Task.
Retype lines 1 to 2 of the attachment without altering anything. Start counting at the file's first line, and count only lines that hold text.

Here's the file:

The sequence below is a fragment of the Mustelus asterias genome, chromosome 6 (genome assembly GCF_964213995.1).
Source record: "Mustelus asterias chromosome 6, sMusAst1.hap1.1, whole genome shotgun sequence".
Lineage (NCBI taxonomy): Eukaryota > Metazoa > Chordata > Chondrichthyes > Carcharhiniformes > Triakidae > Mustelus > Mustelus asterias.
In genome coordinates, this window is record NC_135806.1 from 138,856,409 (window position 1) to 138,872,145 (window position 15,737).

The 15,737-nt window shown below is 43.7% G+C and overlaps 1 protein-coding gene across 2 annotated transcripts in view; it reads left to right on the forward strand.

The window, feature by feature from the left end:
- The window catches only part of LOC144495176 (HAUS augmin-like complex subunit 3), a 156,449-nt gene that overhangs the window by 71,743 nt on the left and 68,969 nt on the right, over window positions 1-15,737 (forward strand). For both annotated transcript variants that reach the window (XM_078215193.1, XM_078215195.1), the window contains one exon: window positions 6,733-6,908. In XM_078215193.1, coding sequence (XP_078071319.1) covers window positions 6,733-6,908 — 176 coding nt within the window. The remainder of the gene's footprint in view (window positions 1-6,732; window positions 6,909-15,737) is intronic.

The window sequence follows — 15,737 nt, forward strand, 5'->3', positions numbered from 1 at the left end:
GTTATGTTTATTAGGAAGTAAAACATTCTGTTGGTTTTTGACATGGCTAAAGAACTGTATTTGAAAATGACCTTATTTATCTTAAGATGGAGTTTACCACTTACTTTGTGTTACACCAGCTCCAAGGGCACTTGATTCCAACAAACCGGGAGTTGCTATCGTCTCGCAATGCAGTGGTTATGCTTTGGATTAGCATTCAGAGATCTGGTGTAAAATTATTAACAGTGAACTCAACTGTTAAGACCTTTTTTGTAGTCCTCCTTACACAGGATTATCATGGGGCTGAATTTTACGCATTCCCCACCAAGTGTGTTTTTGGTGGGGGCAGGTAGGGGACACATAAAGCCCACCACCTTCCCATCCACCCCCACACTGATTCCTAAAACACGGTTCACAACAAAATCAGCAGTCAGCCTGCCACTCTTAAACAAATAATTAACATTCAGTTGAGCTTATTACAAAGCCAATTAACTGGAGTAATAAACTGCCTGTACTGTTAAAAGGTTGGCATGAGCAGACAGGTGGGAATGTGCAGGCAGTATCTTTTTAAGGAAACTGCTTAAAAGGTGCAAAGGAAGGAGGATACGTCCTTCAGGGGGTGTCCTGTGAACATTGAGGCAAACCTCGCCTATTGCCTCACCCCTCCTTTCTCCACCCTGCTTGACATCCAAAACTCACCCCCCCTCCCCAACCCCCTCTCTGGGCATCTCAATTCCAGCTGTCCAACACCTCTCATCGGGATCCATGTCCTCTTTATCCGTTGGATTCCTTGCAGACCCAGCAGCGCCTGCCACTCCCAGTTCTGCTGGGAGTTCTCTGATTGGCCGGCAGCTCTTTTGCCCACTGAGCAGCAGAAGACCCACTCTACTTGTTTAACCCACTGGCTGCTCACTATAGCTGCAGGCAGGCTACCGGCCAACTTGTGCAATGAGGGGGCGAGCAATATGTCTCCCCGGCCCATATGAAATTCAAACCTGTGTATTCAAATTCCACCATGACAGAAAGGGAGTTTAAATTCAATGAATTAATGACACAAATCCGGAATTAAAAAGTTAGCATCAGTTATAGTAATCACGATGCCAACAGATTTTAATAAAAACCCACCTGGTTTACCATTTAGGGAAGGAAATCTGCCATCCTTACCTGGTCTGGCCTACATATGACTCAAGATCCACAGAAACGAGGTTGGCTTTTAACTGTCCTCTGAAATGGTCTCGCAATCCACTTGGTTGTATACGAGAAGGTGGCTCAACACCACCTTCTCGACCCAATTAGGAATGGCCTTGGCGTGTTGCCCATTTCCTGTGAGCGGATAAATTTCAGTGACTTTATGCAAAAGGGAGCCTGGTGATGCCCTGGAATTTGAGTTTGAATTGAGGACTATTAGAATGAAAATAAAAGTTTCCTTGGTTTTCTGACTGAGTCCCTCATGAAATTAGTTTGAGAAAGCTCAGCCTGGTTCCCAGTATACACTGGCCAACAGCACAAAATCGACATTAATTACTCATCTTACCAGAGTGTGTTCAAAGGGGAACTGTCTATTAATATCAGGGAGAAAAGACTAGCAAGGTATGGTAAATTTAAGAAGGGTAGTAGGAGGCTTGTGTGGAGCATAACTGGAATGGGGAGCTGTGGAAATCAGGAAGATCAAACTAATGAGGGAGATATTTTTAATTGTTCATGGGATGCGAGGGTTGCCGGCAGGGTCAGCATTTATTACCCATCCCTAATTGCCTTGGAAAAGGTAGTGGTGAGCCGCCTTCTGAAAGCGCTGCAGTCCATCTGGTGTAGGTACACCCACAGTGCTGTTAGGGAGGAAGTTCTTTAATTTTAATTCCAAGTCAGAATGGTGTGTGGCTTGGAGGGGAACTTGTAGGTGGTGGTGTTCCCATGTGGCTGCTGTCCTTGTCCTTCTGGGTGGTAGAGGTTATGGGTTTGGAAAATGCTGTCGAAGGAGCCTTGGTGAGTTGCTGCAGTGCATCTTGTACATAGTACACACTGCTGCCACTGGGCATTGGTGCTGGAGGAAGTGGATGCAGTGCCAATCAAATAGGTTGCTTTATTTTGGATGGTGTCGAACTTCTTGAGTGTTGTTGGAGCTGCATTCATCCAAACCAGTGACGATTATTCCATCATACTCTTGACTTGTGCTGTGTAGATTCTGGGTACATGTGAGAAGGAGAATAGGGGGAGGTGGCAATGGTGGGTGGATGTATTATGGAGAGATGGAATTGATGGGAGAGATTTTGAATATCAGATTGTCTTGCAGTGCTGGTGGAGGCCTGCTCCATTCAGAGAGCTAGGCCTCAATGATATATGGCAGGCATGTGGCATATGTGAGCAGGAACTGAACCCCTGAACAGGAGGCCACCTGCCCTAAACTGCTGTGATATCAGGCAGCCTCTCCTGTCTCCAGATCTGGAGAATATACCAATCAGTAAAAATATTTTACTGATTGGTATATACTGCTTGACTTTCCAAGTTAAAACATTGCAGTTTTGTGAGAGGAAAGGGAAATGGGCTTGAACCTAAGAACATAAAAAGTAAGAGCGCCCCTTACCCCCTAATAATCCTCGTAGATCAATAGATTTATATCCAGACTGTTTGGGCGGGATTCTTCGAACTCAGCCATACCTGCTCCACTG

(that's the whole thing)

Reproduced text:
The sequence below is a fragment of the Mustelus asterias genome, chromosome 6 (genome assembly GCF_964213995.1).
Source record: "Mustelus asterias chromosome 6, sMusAst1.hap1.1, whole genome shotgun sequence".